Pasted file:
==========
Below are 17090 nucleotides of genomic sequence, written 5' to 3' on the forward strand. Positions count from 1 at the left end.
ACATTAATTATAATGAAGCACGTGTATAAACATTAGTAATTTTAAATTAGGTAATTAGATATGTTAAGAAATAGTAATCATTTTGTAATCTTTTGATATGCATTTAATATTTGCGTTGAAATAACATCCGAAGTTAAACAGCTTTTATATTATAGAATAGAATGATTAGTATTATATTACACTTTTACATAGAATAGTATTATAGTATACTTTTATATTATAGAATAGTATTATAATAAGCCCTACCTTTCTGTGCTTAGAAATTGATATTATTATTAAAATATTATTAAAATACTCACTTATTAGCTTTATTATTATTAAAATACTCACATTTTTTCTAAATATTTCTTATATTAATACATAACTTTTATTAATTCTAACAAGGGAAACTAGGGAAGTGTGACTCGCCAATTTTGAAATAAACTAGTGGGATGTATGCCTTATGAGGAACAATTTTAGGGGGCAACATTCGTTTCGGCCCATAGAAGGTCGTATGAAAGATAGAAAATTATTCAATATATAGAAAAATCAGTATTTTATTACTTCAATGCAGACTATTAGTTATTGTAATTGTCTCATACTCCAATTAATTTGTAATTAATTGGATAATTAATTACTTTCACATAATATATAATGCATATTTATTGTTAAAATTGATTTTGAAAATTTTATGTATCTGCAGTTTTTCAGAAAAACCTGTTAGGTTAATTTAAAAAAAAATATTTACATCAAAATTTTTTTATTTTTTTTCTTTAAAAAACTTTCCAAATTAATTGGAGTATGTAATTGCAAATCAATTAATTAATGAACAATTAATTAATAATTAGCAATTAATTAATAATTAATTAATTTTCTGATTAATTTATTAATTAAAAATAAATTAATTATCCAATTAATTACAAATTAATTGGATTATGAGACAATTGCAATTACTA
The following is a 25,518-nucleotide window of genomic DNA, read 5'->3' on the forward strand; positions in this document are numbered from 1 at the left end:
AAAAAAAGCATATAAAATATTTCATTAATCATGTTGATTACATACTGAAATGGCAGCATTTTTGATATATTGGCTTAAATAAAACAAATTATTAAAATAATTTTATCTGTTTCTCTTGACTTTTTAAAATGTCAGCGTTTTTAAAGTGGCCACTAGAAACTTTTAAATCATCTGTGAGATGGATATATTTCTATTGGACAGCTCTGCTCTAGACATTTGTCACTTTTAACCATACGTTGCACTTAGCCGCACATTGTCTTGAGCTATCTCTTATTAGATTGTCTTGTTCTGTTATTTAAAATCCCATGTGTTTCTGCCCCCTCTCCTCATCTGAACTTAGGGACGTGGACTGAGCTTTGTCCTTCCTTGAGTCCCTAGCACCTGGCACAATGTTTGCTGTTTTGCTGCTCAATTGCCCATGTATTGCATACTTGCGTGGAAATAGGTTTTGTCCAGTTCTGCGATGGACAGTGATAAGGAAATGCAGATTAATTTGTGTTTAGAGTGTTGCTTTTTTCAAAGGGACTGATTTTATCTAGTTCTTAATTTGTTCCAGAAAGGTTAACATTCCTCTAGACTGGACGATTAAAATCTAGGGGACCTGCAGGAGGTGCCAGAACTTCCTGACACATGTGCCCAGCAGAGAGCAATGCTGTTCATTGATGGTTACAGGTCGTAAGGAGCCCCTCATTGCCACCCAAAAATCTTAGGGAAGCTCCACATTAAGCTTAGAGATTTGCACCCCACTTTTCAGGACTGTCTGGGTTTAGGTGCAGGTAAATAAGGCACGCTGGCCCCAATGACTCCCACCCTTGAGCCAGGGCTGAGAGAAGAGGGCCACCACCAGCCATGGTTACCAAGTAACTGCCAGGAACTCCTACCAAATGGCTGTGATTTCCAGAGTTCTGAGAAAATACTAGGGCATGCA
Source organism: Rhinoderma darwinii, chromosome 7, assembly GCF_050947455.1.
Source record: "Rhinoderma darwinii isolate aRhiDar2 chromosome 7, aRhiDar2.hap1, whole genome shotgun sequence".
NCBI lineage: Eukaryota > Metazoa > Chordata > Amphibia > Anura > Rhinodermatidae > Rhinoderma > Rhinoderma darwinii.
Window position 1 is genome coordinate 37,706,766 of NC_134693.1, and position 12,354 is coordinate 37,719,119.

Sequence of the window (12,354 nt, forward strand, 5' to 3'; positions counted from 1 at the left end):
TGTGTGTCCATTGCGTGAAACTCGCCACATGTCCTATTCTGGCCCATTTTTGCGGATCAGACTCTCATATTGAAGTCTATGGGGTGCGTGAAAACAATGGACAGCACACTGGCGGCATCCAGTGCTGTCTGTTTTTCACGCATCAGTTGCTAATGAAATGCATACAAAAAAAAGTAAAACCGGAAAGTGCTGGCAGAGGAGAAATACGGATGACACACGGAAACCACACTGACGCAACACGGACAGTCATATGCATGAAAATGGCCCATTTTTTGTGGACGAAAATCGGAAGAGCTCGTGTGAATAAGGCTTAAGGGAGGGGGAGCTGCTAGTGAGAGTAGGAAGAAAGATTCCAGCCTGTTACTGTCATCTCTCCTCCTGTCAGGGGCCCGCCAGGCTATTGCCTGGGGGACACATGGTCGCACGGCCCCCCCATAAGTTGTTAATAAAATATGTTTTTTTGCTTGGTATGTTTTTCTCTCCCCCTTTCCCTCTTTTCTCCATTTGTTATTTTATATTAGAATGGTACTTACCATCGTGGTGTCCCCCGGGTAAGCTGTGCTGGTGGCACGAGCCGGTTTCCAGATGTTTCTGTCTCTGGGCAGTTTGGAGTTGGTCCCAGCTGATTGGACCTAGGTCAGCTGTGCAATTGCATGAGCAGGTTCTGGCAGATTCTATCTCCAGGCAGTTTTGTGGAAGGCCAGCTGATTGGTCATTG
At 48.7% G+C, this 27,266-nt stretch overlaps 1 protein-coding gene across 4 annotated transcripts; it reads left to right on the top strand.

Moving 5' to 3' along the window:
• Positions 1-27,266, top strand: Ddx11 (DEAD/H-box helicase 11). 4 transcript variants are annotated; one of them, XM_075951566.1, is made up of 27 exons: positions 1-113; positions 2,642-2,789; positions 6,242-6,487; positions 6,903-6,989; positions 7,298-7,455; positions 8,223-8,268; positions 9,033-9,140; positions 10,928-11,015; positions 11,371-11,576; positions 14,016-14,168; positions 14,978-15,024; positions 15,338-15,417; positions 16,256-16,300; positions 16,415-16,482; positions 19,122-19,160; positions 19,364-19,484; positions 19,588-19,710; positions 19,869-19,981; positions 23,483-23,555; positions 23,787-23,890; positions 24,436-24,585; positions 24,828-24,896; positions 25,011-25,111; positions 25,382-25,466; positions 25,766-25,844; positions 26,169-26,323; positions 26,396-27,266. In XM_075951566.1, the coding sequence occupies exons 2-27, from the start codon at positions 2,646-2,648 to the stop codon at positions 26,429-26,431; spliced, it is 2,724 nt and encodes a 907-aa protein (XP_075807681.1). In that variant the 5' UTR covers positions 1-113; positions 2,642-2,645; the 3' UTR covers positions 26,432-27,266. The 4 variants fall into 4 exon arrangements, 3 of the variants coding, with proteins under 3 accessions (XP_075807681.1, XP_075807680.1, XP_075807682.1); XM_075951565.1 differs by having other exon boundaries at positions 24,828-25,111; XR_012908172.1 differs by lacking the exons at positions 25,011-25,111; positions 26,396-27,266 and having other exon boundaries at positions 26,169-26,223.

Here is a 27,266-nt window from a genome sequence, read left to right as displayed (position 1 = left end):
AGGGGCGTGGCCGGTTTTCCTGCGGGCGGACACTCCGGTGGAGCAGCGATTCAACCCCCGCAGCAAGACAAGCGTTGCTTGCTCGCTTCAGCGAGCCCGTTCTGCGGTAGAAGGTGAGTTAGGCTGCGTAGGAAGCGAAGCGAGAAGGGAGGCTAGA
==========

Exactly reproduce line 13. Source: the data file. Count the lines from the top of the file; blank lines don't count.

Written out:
• Positions 1-27,266, top strand: Ddx11 (DEAD/H-box helicase 11). 4 transcript variants are annotated; one of them, XM_075951566.1, is made up of 27 exons: positions 1-113; positions 2,642-2,789; positions 6,242-6,487; positions 6,903-6,989; positions 7,298-7,455; positions 8,223-8,268; positions 9,033-9,140; positions 10,928-11,015; positions 11,371-11,576; positions 14,016-14,168; positions 14,978-15,024; positions 15,338-15,417; positions 16,256-16,300; positions 16,415-16,482; positions 19,122-19,160; positions 19,364-19,484; positions 19,588-19,710; positions 19,869-19,981; positions 23,483-23,555; positions 23,787-23,890; positions 24,436-24,585; positions 24,828-24,896; positions 25,011-25,111; positions 25,382-25,466; positions 25,766-25,844; positions 26,169-26,323; positions 26,396-27,266. In XM_075951566.1, the coding sequence occupies exons 2-27, from the start codon at positions 2,646-2,648 to the stop codon at positions 26,429-26,431; spliced, it is 2,724 nt and encodes a 907-aa protein (XP_075807681.1). In that variant the 5' UTR covers positions 1-113; positions 2,642-2,645; the 3' UTR covers positions 26,432-27,266. The 4 variants fall into 4 exon arrangements, 3 of the variants coding, with proteins under 3 accessions (XP_075807681.1, XP_075807680.1, XP_075807682.1); XM_075951565.1 differs by having other exon boundaries at positions 24,828-25,111; XR_012908172.1 differs by lacking the exons at positions 25,011-25,111; positions 26,396-27,266 and having other exon boundaries at positions 26,169-26,223.